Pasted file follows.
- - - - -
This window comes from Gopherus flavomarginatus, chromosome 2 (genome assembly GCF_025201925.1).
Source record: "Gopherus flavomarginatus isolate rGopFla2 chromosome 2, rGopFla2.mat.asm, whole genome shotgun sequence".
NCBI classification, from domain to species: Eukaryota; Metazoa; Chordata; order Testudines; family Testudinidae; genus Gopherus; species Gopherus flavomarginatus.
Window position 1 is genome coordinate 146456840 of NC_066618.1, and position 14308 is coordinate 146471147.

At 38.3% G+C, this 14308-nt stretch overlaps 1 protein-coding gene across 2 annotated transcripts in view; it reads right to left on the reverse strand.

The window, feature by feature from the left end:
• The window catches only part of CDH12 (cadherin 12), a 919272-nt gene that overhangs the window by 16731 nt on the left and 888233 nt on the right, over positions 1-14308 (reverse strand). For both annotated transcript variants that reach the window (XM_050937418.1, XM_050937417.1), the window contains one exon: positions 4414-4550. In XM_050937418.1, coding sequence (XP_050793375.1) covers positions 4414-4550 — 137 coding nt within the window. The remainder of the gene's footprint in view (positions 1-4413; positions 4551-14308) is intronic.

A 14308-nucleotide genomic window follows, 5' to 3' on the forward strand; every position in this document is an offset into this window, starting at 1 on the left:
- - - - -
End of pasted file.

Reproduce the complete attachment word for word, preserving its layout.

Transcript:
This window comes from Gopherus flavomarginatus, chromosome 2 (genome assembly GCF_025201925.1).
Source record: "Gopherus flavomarginatus isolate rGopFla2 chromosome 2, rGopFla2.mat.asm, whole genome shotgun sequence".
NCBI classification, from domain to species: Eukaryota; Metazoa; Chordata; order Testudines; family Testudinidae; genus Gopherus; species Gopherus flavomarginatus.
Window position 1 is genome coordinate 146456840 of NC_066618.1, and position 14308 is coordinate 146471147.

At 38.3% G+C, this 14308-nt stretch overlaps 1 protein-coding gene across 2 annotated transcripts in view; it reads right to left on the reverse strand.

The window, feature by feature from the left end:
• The window catches only part of CDH12 (cadherin 12), a 919272-nt gene that overhangs the window by 16731 nt on the left and 888233 nt on the right, over positions 1-14308 (reverse strand). For both annotated transcript variants that reach the window (XM_050937418.1, XM_050937417.1), the window contains one exon: positions 4414-4550. In XM_050937418.1, coding sequence (XP_050793375.1) covers positions 4414-4550 — 137 coding nt within the window. The remainder of the gene's footprint in view (positions 1-4413; positions 4551-14308) is intronic.

A 14308-nucleotide genomic window follows, 5' to 3' on the forward strand; every position in this document is an offset into this window, starting at 1 on the left: